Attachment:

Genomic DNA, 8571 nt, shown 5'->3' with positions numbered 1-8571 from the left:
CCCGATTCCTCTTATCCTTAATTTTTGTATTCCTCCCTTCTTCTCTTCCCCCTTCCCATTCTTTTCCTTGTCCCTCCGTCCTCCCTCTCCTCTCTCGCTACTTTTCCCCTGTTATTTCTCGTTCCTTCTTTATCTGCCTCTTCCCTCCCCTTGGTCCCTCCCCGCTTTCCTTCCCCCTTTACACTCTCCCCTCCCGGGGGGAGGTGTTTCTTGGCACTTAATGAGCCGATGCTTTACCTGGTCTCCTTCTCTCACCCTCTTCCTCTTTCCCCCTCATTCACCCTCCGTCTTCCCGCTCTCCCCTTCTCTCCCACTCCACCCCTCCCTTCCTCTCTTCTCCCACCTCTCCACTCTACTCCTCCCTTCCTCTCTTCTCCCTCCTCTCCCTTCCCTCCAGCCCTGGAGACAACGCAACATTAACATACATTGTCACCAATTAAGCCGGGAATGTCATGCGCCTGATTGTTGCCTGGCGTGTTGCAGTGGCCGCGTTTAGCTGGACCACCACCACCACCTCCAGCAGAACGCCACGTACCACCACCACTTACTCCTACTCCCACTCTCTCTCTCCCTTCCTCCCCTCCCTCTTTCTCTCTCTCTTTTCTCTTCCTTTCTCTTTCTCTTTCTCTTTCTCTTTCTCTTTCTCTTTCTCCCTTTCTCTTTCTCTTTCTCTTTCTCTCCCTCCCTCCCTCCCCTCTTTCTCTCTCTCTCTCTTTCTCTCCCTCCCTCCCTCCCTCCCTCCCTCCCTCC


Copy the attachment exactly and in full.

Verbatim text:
Genomic DNA, 8571 nt, shown 5'->3' with positions numbered 1-8571 from the left:
CCCGATTCCTCTTATCCTTAATTTTTGTATTCCTCCCTTCTTCTCTTCCCCCTTCCCATTCTTTTCCTTGTCCCTCCGTCCTCCCTCTCCTCTCTCGCTACTTTTCCCCTGTTATTTCTCGTTCCTTCTTTATCTGCCTCTTCCCTCCCCTTGGTCCCTCCCCGCTTTCCTTCCCCCTTTACACTCTCCCCTCCCGGGGGGAGGTGTTTCTTGGCACTTAATGAGCCGATGCTTTACCTGGTCTCCTTCTCTCACCCTCTTCCTCTTTCCCCCTCATTCACCCTCCGTCTTCCCGCTCTCCCCTTCTCTCCCACTCCACCCCTCCCTTCCTCTCTTCTCCCACCTCTCCACTCTACTCCTCCCTTCCTCTCTTCTCCCTCCTCTCCCTTCCCTCCAGCCCTGGAGACAACGCAACATTAACATACATTGTCACCAATTAAGCCGGGAATGTCATGCGCCTGATTGTTGCCTGGCGTGTTGCAGTGGCCGCGTTTAGCTGGACCACCACCACCACCTCCAGCAGAACGCCACGTACCACCACCACTTACTCCTACTCCCACTCTCTCTCTCCCTTCCTCCCCTCCCTCTTTCTCTCTCTCTTTTCTCTTCCTTTCTCTTTCTCTTTCTCTTTCTCTTTCTCTTTCTCTTTCTCCCTTTCTCTTTCTCTTTCTCTTTCTCTCCCTCCCTCCCTCCCCTCTTTCTCTCTCTCTCTCTTTCTCTCCCTCCCTCCCTCCCTCCCTCCCTCCCTCC